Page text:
Profiling volatile organic compounds in exhaled breath enables the diagnosis of several types of cancer. In this study we investigated whether a portable point-of-care version of an electronic nose (e-nose) (Aeonose, [eNose Company, Zutphen, the Netherlands]) is able to discriminate between patients with lung cancer and healthy controls on the basis of their volatile organic compound pattern.Methods:
In this study, we used five e-nose devices to collect breath samples from patients with lung cancer and healthy controls. A total of 60 patients with lung cancer and 107 controls exhaled through an e-nose for 5 minutes. Patients were assigned either to a training group for building an artificial neural network model or to a blinded control group for validating this model.Results:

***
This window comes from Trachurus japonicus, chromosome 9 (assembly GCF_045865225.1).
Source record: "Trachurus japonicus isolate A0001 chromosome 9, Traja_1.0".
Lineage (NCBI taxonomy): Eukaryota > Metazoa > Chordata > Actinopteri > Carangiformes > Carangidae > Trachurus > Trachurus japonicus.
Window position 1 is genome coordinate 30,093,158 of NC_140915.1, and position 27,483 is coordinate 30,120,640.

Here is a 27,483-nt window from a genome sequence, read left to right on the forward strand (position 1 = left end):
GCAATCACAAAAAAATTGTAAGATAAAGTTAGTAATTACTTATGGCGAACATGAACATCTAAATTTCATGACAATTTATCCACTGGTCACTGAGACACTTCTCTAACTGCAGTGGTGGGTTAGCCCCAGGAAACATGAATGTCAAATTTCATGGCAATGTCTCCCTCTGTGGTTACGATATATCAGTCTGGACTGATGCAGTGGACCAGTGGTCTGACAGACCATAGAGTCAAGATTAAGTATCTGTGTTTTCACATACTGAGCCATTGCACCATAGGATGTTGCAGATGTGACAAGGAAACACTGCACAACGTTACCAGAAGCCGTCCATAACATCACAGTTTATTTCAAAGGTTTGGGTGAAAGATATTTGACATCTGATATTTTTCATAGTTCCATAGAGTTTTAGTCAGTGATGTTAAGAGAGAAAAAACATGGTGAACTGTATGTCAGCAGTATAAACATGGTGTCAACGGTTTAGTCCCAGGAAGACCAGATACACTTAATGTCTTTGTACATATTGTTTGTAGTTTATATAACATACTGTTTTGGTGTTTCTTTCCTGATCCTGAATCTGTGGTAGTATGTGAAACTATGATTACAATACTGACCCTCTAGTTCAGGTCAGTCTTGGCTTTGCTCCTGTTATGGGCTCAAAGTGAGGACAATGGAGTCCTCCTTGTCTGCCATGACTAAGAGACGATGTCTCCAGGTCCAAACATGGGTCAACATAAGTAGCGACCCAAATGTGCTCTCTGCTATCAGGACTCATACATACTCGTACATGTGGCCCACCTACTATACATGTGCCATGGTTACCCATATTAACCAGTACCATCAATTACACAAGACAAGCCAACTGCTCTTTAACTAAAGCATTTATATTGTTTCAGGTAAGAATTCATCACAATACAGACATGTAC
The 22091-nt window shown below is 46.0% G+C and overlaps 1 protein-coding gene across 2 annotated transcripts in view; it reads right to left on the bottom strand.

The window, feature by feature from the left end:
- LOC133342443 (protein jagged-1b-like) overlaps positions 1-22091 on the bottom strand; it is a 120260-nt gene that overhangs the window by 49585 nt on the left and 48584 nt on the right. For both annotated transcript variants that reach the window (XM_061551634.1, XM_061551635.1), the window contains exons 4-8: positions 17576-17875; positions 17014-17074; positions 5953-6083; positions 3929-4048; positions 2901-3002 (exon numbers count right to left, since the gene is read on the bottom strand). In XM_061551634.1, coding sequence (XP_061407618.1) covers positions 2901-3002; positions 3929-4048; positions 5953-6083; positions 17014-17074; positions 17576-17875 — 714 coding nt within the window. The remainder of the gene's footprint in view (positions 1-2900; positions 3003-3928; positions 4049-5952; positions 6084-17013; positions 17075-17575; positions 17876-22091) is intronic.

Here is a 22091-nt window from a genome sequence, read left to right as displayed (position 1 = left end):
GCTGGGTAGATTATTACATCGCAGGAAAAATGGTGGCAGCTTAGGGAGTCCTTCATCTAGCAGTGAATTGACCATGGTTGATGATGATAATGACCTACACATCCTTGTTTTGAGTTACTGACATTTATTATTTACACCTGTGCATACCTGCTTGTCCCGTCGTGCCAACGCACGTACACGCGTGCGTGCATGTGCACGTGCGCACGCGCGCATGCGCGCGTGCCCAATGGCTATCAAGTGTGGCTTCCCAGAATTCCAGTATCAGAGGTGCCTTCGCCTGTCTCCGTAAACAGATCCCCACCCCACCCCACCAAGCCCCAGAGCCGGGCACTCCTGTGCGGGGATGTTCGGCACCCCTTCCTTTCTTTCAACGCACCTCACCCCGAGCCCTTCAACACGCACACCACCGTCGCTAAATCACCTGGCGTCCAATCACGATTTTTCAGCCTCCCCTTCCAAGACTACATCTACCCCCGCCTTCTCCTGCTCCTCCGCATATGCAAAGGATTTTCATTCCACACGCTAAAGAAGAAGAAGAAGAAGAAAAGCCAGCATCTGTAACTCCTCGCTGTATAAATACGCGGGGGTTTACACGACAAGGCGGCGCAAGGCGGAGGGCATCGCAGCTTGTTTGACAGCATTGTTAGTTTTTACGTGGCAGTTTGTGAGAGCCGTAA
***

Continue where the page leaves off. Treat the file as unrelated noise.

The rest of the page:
For differentiating patients with lung cancer from healthy controls, the results showed a diagnostic accuracy of 83% with a sensitivity of 83%, specificity of 84%, and area under the curve of 0.84. Results for the blinded group showed comparable results, with a sensitivity of 88%, specificity of 86%, and diagnostic accuracy of 86%.Conclusion:
This feasibility study showed that this portable e-nose can properly differentiate between patients with lung cancer and healthy controls. This result could have important implications for future lung cancer screening. Further studies with larger cohorts, including also more participants with early-stage tumors, should be performed to increase the robustness of this noninvasive diagnostic tool and to determine its added value in the diagnostic chain for lung cancer.